Brater said they check all petitions and after the forgery allegations, they were also checking others for the same patterns.
After the board heard all the arguments, Daunt expressed concern with the possibility of having legitimate signatures tossed in with the forged signatures.
“There have been countless people sent to prison based on assumptions that seemed to be airtight at the time,” Daunt said.
The board also voted on Brown’s petitions, even though he had already dropped out.
At the end of the day, Brater reiterated that the board should be ready to be contacted by the Attorney General regarding lawsuits.
As of 5 p.m., the only election-related suit filed was Monica Conyers’ federal suit, challenging the Wayne County clerk’s rejection of her candidacy.
Daunt said he wants to see the circulators “prosecuted to the fullest extent of the law.”
“As you saw with how things played out today, it creates massive chaos in the system and that is not healthy for our democracy, it is not healthy for faith from the voters, and it’s not ultimately healthy for the type of candidates that it attracts to run for office,” he said.
Shinkle said he felt that, not only should the circulators be put in prison, but also the person who hired them should be put in prison.
“I hope that happens, and I’ll do whatever I can to assist that,” he said, noting that whomever makes the ballot for Governor will likely play out in court.
“Now it is going there without us making a recommendation, basically a two-to-two tie. It is probably the best way for it to happen,” Shinkle said.
Along with the five gubernatorial candidates there were three judicial candidates caught up in the forgery scam. They also would have to file a lawsuit to appear on the ballot.
Fate Of Other Candidates At The Board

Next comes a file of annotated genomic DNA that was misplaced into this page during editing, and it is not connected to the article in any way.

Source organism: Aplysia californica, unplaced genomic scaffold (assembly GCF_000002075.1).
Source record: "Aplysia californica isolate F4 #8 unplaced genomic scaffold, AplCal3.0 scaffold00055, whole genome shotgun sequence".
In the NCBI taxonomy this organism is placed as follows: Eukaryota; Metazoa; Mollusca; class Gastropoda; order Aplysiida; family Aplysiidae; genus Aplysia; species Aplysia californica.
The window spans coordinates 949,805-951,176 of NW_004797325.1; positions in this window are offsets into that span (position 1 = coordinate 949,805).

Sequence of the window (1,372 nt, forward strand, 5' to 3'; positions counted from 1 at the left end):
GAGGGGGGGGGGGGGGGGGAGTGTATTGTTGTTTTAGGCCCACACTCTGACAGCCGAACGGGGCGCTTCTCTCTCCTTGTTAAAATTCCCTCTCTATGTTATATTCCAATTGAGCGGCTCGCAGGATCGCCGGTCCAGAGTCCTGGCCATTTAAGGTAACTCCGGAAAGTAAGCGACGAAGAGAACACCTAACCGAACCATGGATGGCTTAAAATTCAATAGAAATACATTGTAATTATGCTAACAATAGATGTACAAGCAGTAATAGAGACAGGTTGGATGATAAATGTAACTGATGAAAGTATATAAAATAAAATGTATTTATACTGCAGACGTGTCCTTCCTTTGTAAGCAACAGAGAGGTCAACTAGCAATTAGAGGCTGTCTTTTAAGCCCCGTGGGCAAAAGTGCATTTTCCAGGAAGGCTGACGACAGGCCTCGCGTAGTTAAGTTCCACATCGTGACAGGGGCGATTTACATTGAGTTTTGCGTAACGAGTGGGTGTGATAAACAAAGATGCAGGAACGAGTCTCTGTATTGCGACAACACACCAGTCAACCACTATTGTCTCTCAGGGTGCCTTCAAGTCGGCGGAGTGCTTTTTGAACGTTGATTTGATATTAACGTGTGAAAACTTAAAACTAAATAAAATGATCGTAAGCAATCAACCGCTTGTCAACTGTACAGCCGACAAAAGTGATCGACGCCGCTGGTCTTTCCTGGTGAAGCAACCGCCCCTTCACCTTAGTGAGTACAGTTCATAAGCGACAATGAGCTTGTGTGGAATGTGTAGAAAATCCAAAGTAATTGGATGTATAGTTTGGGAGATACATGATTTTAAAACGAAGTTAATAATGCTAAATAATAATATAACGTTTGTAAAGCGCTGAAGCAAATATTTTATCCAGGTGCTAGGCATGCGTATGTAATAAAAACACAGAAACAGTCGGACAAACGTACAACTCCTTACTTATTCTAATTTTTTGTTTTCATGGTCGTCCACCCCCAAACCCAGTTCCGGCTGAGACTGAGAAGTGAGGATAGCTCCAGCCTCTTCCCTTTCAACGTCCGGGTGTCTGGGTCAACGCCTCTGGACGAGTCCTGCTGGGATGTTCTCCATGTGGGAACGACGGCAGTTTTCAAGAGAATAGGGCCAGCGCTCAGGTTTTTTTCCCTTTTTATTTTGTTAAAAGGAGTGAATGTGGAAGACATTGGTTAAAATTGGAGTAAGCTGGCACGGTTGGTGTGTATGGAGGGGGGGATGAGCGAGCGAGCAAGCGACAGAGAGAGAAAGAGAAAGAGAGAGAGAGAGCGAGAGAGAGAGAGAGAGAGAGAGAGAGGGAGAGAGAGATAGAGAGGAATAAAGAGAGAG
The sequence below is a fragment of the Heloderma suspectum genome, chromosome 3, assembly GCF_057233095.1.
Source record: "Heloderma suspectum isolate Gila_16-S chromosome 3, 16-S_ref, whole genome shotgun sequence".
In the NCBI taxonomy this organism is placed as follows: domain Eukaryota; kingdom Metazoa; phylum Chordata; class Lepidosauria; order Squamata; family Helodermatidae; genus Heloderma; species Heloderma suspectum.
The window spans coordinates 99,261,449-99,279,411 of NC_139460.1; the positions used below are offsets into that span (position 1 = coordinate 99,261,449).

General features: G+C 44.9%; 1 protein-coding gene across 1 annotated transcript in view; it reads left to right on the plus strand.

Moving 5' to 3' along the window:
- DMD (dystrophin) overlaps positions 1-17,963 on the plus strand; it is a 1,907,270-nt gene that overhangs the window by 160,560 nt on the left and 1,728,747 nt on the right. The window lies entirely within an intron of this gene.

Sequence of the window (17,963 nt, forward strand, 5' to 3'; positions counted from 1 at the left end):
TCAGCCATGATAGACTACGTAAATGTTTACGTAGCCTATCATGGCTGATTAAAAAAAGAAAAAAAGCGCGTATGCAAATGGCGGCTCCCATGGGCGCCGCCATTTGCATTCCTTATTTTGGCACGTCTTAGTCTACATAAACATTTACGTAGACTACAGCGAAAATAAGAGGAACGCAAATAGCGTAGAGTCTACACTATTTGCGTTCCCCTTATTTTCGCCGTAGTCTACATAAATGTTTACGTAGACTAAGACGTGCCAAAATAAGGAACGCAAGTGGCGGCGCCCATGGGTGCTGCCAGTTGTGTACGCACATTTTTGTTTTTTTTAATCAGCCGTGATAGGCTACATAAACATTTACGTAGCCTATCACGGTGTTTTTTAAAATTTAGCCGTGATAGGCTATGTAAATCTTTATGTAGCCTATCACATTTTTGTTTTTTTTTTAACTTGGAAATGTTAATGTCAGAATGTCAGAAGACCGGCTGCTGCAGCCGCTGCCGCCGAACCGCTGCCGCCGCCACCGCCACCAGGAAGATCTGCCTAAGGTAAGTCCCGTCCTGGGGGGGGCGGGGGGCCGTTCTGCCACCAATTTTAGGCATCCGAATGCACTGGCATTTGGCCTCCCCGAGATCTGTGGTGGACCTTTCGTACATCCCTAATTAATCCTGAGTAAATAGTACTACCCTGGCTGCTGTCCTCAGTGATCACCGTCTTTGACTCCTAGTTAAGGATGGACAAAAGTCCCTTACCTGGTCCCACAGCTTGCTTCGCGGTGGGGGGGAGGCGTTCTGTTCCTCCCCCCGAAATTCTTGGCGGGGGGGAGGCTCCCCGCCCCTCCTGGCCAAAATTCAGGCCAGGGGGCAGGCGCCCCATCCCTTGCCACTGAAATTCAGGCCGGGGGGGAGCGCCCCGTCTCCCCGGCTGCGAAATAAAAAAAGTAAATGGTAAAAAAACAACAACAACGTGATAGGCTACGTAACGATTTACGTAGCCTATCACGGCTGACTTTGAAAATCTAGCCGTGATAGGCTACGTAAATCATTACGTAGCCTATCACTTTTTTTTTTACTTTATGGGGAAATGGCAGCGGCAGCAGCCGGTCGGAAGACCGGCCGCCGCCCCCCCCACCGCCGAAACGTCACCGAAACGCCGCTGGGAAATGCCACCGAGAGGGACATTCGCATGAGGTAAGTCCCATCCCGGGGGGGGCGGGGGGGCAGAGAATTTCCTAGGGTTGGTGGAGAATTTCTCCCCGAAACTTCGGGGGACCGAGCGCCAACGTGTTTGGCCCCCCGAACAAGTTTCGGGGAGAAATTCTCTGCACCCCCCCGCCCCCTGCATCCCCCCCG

The Board of Canvassers Thursday also addressed challenges against congressional candidates and gubernatorial candidate Tudor Dixon.
Attorney Steven Liedel argued Dixon should be thrown off the ballot because of an issue with a date in the header of her petitions.
Elections Director Jonathan Brater said the error was harmless and she would remain on the ballot.
There were seven U.S. Representative candidates that were before the Board of Canvassers for challenges made to petitions, several for errors or not having enough valid signatures to be placed on the ballot.
Gabrella Manalloche, Joseph Alphonso, Elizabeth Ferszt, Thomas Barrett, Jake Hagg, Paul Junge, and Shanelle Jacksonwere each given a turn in front of the board to prove why they should remain on the ballot.
Manalloche, who did not show, was bounced from the ballot.
Ferszt was tossed from the ballot because of an issue with a do-it-yourself sticker that appeared on the header of her petition sheets.
Barrett survived his challenges and will be on the ballot.
Alphonso was removed for being 41 signatures short and for several technical errors.
Hagg was bounced from the ballot for being 52 signatures short after all the invalid signatures were added up.
Junge will appear on the ballot after challenges made to his use of his address and his name.
“I think everybody feels they had their day in court,” Board of Canvassers Chair Norm Shinkle said.